• instruments not admitted to trading nor traded on an MTF or OTF; instruments whose value does not depend on that of a financial instrument admitted to trading or traded on an MTF or OTF; and instrument, the trading of which do not or are not likely to have an impact on an instrument admitted to trading nor traded on an MTF or OTF.
  • firms will need to report on-exchange and OTC commodity, interest rate and FX derivatives. The FSA may however decide to continue to rely on certain exchanges to provide them with (at their request) on-exchange transaction data in non-security derivatives (commodity, FX and interest rate derivatives) though this is not yet established.


In order for transaction reports and stored order information to identify the client and those responsible for the transaction’s execution, including computer algorithms, investment firms will need to pass this information on when sending an order to another firm. They will also have the option to report an order as if it were a transaction in case they do not wish to pass this information to other firms.

Firms will therefore have the choice to report transactions where it receives and transmits orders to a third party for execution or to pass on the necessary information to the third party for it to transaction report.

The reports shall, in particular, include details of the names and numbers of the instruments bought or sold, the quantity, the dates and times of execution, the transaction prices, a designation to identify the clients on whose behalf the investment firm has executed that transaction, a designation to identify the persons and the computer algorithms within the investment firm responsible for the investment decision and the execution of the transaction, and means of identifying the investment firms concerned.

There has been talk of a National, European or International standard to identify the parties involved in a transaction. Although this would lead to a huge data reference exercise, this is yet to be decided though ESMA will clearly drive the detailed rules through accompanying regulation called “MiFIR”.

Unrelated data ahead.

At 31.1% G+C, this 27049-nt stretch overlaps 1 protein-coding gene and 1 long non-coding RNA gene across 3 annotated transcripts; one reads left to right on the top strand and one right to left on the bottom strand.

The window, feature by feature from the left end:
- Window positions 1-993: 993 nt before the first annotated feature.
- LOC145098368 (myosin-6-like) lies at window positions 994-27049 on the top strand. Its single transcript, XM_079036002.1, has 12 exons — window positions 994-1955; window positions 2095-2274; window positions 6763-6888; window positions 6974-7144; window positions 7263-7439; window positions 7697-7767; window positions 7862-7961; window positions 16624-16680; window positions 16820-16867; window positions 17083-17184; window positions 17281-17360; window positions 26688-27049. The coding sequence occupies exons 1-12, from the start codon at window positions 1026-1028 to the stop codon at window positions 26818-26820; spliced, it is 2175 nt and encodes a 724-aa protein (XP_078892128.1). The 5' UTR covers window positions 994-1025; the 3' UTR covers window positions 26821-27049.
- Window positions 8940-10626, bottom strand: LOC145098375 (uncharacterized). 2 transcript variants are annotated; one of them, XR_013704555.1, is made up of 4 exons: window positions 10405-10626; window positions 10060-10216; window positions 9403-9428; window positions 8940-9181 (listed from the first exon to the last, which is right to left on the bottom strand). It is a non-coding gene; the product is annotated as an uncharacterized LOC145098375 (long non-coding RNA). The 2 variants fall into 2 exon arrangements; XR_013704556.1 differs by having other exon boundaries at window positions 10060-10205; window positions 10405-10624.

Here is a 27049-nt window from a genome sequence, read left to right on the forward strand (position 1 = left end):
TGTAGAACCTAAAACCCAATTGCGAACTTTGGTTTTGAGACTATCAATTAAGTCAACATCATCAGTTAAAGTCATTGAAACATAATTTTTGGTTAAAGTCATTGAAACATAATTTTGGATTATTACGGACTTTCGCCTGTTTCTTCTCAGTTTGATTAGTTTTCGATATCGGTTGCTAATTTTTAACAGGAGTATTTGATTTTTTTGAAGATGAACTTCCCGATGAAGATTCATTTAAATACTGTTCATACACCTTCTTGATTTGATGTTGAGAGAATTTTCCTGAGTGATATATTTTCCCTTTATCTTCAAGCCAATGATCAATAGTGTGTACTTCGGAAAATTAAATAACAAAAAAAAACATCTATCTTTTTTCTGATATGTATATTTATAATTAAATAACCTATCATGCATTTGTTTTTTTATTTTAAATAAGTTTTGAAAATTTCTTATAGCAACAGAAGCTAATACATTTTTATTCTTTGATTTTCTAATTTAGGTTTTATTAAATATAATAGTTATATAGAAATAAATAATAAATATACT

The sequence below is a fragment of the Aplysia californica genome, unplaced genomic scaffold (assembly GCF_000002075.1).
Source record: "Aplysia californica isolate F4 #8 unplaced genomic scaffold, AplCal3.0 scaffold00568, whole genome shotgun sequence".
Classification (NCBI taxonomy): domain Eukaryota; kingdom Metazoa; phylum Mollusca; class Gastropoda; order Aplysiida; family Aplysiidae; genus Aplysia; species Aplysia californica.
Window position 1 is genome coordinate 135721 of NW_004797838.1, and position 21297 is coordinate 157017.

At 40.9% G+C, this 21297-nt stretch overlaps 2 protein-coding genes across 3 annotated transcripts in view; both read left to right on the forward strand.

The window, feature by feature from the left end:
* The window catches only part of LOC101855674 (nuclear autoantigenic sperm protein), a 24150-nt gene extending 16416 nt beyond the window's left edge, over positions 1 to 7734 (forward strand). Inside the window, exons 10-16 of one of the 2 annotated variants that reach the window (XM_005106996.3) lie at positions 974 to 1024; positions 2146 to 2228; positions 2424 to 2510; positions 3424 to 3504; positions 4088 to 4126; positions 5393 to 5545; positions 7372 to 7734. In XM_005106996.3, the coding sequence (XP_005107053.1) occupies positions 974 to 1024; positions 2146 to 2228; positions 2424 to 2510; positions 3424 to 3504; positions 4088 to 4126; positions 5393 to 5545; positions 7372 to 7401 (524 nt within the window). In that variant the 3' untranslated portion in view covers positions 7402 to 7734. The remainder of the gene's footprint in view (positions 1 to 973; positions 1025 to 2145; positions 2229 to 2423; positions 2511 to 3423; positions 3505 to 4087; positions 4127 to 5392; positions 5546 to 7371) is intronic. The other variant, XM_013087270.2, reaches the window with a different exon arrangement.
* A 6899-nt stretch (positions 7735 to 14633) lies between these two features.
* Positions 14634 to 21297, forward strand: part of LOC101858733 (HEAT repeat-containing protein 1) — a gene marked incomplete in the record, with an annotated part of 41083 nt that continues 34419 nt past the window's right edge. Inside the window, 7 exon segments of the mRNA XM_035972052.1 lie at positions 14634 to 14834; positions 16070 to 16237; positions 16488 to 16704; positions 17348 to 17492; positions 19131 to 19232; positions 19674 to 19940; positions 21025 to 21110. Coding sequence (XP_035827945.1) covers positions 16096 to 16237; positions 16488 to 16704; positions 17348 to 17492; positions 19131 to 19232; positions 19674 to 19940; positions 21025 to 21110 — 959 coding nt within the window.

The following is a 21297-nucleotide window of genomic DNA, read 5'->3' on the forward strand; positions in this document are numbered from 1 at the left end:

Reporting channels

The proposals allow for increased regulation of third party providers. These entities will only be approved as ARMs (approved reporting systems) if they meet Article 25 conditions and they will be subject to the same sanctions that apply to the investment firm for whom the report is made. As well as Regulated Markets, this will affect MTFs and OTFs because they will have to report transactions, including those which are executed through their systems by firms not subject to MiFIR. The dark pools will be brought into the light.

For cost and efficiency purposes, double reporting of transactions and trades under MiFID and the recently proposed reporting requirements to trade repositories (EMIR) should be avoided. Therefore, trade repositories will be required to transmit reports to the competent authorities. Firms may need to transaction report to both trade repositories and the FSA and ensure they have robust systems and controls in place to prevent duplicate reporting. The Directive waives the reporting obligation when an investment firm has already reported an OTC contract, for example, to a trade repository in accordance with EMIR.

The Commission’s proposal includes a provision for direct reporting to a central EU mechanism. If these changes proposed on Thursday prove to be insufficient to achieve a complete and accurate overview of trading activity and individual positions, a review clause stipulates that two years after the entry into force of the regulation the Commission may introduce measures to require transactions to be reported to a new system appointed by ESMA instead of to a competent authority such as the FSA.

All MiFID firms may ultimately end up reporting transactions to ESMA instead of the FSA.